Tangerine opened in #Wallingford in 2006 and has been in this space since 2017. The owner plans to move to a new location (TBA) in Spring. The current Tangerine storefront also used to be home to Dr. Viola Gay’s Family Eye Care.
Who’s Developing, and Designing?
The project is owned by Blueprint Capital, a Seattle-based development and lending business. According to their website, Blueprint holds more than $200 million in development assets and over 900 units. While Blueprint also develops single-family residences and townhomes, “[they] are focusing on studio apartment homes that are affordable for residents making 60-80% of the median area income.”
The small firm CONE Architecture, which happens to have offices right here in Wallingford (1319 N. 49th), designed the new building. According to their website CONE is “driven to produce projects with a timelessness that can stand for generations, constantly seeking opportunities to create architecture that speaks eloquently and for itself.”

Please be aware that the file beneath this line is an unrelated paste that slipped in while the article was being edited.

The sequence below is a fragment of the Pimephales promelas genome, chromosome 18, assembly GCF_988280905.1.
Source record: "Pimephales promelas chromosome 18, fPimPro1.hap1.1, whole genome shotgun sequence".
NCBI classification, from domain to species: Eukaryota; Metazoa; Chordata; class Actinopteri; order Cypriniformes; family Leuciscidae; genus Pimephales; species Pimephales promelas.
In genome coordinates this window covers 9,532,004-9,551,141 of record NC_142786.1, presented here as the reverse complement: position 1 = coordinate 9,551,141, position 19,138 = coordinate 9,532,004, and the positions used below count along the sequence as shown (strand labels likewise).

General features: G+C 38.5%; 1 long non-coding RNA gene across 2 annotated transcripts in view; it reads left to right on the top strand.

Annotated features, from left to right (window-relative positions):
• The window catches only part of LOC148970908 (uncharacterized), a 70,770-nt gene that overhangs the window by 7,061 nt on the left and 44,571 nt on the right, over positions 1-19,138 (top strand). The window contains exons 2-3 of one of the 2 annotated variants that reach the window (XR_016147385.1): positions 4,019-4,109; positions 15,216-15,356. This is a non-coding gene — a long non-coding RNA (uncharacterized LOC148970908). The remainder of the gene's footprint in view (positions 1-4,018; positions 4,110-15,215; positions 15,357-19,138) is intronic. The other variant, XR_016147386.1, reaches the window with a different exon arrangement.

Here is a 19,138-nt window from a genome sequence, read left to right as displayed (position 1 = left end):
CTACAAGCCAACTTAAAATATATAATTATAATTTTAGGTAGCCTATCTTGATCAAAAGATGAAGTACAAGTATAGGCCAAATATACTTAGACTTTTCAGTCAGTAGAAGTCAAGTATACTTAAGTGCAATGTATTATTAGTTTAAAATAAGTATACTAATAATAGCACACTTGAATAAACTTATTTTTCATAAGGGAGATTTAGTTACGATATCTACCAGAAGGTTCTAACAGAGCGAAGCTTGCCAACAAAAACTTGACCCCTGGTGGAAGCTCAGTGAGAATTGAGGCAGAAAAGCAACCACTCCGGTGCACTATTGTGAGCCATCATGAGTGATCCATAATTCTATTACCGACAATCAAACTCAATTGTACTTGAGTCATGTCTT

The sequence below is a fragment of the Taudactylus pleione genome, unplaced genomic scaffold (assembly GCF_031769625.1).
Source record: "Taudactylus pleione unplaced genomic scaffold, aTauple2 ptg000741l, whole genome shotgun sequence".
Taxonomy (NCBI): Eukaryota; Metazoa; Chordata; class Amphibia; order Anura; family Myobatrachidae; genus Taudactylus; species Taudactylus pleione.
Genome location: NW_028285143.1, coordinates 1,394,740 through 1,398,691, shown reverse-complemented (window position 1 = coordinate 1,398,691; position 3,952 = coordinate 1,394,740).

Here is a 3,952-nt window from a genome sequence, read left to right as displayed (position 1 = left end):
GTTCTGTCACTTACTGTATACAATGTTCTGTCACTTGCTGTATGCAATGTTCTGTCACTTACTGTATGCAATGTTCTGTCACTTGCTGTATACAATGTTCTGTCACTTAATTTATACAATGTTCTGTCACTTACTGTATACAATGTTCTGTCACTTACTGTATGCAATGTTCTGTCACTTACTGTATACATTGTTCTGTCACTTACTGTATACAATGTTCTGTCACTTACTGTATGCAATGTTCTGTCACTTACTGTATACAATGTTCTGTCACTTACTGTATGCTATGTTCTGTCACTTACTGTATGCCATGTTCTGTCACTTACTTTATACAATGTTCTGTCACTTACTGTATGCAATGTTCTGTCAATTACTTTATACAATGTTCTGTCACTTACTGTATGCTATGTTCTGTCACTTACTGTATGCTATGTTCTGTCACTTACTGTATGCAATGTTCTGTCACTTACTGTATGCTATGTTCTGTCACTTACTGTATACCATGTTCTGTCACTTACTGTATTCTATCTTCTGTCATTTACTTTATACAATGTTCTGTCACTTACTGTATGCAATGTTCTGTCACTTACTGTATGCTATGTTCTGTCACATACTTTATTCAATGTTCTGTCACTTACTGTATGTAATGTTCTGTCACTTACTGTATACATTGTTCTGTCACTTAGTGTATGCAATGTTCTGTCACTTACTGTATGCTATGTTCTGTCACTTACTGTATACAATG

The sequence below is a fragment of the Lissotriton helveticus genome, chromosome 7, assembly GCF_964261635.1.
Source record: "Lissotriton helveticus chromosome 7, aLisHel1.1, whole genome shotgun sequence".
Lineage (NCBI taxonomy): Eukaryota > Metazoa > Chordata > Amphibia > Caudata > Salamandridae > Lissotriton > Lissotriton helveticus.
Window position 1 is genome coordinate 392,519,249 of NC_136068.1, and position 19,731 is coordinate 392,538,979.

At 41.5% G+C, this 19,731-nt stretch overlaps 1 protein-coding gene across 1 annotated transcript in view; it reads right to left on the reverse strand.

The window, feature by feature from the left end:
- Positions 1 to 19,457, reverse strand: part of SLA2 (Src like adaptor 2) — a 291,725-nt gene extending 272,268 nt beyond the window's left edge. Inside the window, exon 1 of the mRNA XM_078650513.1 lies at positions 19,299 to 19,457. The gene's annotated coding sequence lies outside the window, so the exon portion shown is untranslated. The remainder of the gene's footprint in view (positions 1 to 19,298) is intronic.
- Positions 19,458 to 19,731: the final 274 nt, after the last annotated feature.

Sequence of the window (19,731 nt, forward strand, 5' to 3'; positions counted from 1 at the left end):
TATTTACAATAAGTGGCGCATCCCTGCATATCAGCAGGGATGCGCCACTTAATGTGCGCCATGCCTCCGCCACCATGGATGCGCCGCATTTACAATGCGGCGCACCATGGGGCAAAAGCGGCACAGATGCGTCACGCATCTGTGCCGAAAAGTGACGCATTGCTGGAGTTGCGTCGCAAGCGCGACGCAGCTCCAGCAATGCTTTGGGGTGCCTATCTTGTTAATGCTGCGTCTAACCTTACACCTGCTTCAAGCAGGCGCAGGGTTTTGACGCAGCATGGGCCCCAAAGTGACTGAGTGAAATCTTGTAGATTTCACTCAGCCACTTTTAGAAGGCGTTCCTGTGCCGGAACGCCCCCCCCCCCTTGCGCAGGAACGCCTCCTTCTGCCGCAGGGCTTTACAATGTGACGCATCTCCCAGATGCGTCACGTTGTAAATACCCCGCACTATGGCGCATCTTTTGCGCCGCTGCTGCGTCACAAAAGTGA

Unlike other recent development projects, the two tax parcels haven’t changed ownership recently. This suggests that longtime owners are behind the development. According to King County real estate records, the McNett Family Partnership has owned both parcels (4417 & 4421 Wallingford Ave. N.) since 1991. Anna McNett, individually, owned the parcels prior to that. (As an aside: while researching ownership I learned that Anna McNett lived a full and interesting life before passing away in 2020 at the age of 100.)
How to View Project Documents
To view drawings and documents associated with this project, go to https://cosaccela.seattle.gov/ and do the following: